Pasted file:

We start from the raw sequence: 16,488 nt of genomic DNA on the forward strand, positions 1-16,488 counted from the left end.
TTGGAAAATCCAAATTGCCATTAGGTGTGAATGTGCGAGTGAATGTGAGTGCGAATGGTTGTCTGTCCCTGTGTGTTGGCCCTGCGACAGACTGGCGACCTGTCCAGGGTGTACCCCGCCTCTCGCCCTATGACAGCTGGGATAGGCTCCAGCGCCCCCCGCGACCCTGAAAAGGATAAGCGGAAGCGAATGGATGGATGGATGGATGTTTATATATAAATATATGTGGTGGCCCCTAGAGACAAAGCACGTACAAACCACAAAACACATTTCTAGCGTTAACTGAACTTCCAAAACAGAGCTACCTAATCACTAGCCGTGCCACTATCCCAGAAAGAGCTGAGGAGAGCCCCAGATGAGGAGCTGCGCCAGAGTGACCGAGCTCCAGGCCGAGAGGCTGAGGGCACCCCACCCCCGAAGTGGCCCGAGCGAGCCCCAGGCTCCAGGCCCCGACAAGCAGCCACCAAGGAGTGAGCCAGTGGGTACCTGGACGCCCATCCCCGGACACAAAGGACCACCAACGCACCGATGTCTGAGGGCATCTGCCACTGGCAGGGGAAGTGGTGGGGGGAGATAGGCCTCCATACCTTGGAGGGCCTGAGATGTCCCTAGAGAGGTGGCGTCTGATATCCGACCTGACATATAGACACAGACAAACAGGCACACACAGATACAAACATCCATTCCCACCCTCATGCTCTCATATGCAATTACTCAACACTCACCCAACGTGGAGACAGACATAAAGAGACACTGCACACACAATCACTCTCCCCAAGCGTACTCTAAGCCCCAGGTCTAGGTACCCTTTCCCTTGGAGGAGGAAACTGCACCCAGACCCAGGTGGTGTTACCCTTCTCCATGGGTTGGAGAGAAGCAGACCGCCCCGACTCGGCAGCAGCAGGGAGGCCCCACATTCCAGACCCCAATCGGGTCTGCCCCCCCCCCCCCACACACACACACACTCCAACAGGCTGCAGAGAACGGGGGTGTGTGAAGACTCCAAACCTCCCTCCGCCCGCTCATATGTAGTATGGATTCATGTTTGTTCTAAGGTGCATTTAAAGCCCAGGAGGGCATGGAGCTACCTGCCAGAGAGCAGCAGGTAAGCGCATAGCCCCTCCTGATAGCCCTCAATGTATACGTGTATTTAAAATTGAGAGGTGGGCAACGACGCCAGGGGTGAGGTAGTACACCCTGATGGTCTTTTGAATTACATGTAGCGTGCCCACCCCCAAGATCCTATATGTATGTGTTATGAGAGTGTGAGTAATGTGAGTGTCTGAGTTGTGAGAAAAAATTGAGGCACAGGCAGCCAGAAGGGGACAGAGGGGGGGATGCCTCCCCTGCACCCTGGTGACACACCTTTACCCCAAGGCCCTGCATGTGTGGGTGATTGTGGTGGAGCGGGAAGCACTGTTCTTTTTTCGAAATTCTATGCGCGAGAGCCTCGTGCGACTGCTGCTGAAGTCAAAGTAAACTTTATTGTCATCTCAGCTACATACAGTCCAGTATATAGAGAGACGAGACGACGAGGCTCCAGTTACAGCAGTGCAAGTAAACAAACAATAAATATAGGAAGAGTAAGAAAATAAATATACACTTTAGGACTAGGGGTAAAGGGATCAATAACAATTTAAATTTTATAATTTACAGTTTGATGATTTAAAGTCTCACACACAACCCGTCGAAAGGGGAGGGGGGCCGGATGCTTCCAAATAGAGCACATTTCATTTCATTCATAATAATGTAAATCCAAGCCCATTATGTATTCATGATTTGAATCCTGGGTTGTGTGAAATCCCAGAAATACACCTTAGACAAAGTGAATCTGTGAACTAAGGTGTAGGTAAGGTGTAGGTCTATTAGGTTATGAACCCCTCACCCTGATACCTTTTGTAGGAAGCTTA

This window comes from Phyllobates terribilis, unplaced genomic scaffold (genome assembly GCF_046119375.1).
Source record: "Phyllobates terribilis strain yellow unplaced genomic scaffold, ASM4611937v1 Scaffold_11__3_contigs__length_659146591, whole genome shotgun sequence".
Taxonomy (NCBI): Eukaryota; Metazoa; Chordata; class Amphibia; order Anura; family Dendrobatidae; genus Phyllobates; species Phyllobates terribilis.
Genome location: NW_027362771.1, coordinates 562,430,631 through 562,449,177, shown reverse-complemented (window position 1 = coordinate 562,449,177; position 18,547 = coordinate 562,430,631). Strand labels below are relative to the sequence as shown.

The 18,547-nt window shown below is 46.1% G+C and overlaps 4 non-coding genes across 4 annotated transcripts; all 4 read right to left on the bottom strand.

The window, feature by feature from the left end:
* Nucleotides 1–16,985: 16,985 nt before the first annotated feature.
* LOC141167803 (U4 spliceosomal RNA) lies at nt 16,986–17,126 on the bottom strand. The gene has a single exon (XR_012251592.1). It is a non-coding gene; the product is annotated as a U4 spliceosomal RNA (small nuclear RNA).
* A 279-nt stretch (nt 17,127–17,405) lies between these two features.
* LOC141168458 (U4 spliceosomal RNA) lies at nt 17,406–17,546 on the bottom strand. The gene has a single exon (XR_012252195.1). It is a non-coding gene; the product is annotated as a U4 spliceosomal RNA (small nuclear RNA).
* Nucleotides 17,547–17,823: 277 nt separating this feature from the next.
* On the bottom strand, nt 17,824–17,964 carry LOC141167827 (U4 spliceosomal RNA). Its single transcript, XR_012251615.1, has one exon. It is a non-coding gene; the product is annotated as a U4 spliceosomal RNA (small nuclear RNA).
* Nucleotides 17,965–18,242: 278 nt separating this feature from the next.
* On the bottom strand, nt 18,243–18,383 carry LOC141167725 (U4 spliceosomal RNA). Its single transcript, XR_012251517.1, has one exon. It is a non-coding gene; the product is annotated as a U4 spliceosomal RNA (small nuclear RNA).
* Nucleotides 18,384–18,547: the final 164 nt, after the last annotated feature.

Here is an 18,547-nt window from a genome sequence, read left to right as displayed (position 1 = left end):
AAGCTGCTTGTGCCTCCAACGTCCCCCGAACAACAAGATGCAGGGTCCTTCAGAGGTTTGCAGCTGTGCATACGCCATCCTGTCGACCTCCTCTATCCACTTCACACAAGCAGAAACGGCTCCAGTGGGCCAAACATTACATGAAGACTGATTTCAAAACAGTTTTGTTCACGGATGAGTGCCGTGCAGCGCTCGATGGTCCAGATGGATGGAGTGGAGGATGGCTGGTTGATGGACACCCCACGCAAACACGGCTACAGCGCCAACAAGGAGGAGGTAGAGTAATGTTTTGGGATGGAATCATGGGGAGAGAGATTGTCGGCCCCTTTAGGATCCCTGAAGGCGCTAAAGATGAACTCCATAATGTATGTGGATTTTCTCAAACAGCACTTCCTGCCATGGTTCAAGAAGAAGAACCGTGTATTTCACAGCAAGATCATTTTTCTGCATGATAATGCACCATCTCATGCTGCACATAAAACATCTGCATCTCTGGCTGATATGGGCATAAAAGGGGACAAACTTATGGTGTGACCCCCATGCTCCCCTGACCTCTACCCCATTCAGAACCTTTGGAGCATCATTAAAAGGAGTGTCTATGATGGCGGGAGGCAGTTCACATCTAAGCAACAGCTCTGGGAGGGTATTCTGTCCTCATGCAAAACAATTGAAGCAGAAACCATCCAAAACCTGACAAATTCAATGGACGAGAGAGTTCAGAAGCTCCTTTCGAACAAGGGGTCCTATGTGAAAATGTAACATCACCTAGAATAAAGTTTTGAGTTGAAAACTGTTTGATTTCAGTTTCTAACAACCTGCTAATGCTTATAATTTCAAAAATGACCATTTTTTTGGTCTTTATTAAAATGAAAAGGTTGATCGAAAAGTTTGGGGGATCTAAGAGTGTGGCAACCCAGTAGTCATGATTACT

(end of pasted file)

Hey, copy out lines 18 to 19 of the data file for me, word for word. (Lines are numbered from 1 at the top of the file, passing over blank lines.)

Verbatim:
Here is an 18,547-nt window from a genome sequence, read left to right as displayed (position 1 = left end):
AAGCTGCTTGTGCCTCCAACGTCCCCCGAACAACAAGATGCAGGGTCCTTCAGAGGTTTGCAGCTGTGCATACGCCATCCTGTCGACCTCCTCTATCCACTTCACACAAGCAGAAACGGCTCCAGTGGGCCAAACATTACATGAAGACTGATTTCAAAACAGTTTTGTTCACGGATGAGTGCCGTGCAGCGCTCGATGGTCCAGATGGATGGAGTGGAGGATGGCTGGTTGATGGACACCCCACGCAAACACGGCTACAGCGCCAACAAGGAGGAGGTAGAGTAATGTTTTGGGATGGAATCATGGGGAGAGAGATTGTCGGCCCCTTTAGGATCCCTGAAGGCGCTAAAGATGAACTCCATAATGTATGTGGATTTTCTCAAACAGCACTTCCTGCCATGGTTCAAGAAGAAGAACCGTGTATTTCACAGCAAGATCATTTTTCTGCATGATAATGCACCATCTCATGCTGCACATAAAACATCTGCATCTCTGGCTGATATGGGCATAAAAGGGGACAAACTTATGGTGTGACCCCCATGCTCCCCTGACCTCTACCCCATTCAGAACCTTTGGAGCATCATTAAAAGGAGTGTCTATGATGGCGGGAGGCAGTTCACATCTAAGCAACAGCTCTGGGAGGGTATTCTGTCCTCATGCAAAACAATTGAAGCAGAAACCATCCAAAACCTGACAAATTCAATGGACGAGAGAGTTCAGAAGCTCCTTTCGAACAAGGGGTCCTATGTGAAAATGTAACATCACCTAGAATAAAGTTTTGAGTTGAAAACTGTTTGATTTCAGTTTCTAACAACCTGCTAATGCTTATAATTTCAAAAATGACCATTTTTTTGGTCTTTATTAAAATGAAAAGGTTGATCGAAAAGTTTGGGGGATCTAAGAGTGTGGCAACCCAGTAGTCATGATTACT